Lack of consumer perspective in new nicotine regulations

15th Dec 2022

Iceland recently adopted new legislation regarding nicotine products. This new law includes regulations on marketing, licensing, and product requirements. While these regulations are generally welcomed, some parts of the regulation lack a consumer perspective. The European Union should not do the same mistake when revising its Tobacco Products Directive.

Notification requirements introduced

Under the new legislation, only nicotine products that meet safety standards and product safety criteria in Iceland will be allowed to be sold on the market. Manufacturers and importers of nicotine products who wish to sell their products must notify the authorities six months before marketing and must include toxicological data on the ingredients of the product. Selling or importing a product without prior notification is prohibited.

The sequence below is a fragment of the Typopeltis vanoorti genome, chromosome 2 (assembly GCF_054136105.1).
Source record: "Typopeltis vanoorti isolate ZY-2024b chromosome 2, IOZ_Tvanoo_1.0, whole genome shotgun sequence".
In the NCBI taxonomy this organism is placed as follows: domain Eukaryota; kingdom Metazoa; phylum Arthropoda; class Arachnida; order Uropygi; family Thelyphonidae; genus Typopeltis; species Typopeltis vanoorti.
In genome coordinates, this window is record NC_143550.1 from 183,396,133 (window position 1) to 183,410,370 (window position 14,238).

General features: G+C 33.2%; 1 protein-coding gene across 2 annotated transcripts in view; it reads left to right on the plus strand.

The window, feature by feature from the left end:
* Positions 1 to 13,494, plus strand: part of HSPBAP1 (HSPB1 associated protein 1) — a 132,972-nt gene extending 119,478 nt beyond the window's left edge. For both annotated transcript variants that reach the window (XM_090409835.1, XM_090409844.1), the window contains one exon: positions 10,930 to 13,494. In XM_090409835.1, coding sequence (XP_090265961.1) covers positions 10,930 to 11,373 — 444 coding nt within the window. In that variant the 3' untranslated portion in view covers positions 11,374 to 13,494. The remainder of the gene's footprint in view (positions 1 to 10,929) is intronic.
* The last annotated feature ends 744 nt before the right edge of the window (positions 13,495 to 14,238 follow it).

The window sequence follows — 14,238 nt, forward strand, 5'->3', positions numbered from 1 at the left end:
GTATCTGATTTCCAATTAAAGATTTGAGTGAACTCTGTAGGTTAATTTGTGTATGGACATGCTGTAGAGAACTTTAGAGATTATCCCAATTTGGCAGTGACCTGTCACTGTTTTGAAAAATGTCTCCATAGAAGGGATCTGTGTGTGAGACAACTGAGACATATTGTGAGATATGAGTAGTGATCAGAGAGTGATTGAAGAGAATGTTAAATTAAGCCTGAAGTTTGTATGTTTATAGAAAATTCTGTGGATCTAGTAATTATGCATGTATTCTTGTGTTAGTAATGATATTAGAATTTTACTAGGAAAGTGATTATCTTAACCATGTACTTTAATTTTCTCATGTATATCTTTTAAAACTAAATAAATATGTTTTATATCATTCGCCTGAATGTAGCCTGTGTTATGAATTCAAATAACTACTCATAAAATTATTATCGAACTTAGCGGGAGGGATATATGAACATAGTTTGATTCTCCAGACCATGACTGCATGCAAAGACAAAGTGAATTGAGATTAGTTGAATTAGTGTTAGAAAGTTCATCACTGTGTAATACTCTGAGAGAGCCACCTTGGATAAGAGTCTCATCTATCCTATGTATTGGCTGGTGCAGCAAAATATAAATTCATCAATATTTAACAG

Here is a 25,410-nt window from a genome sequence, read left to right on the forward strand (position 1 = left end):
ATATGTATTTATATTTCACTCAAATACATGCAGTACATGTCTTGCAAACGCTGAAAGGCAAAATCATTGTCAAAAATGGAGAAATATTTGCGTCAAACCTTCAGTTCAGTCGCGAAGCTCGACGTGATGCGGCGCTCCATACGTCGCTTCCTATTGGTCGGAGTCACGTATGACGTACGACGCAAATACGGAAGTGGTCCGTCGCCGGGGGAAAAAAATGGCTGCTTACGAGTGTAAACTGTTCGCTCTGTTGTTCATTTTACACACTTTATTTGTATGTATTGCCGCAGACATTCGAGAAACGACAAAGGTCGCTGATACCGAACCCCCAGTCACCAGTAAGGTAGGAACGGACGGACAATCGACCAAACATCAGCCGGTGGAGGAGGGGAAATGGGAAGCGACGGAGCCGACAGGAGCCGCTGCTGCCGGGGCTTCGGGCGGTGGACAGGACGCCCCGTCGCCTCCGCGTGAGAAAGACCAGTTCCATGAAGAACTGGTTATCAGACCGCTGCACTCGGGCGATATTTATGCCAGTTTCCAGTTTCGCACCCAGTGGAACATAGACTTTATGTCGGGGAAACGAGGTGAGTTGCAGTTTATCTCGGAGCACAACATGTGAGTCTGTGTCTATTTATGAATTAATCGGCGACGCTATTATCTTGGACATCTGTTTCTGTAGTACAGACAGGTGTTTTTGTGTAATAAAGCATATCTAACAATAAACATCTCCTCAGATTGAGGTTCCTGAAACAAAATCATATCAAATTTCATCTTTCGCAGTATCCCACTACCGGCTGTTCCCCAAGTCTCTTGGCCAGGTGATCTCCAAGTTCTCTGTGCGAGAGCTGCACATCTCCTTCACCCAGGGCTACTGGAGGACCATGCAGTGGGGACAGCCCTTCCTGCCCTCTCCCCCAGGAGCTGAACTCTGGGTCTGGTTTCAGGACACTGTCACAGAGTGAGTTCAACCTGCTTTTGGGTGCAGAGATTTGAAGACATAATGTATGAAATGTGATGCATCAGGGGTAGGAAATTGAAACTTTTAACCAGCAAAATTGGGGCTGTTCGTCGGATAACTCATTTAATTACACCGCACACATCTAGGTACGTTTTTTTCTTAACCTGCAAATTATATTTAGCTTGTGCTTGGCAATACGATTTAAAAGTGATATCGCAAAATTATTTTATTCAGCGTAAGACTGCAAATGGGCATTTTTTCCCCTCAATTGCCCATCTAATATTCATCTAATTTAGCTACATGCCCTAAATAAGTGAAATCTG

Nicotine limit

One of the most significant aspects of the new legislation is the introduction of an explicit nicotine limit. Nicotine products containing more than 20 mg/g of nicotine will not be permitted to be sold. Pouch Patrol welcomes such regulations under the condition that maximum limits are not set to low, which is not the case in Iceland. However, the maximum limit should be set per pouch rather than per gram to better reflect real-life consumption patterns and make it easier for consumers to compare different products and understand their nicotine intake.

In September, the German Federal Institute for Risk Assessment estimated that the nicotine concentration in the blood following 20 minutes of use of a pouch with 16.6 mg of nicotine was equivalent to the level found after smoking a cigarette. This could be seen as a reasonable nicotine limit per pouch.

Lack of consumer perspective

Overall, it is important for new regulations to be designed with the consumer in mind rather than solely from a government perspective. Officials may be able to easily calculate the nicotine dose per pouch, but consumers do not have the same access to this information. It is crucial that the EU takes into account the importance of the consumer perspective when revising its own Tobacco Products Directive.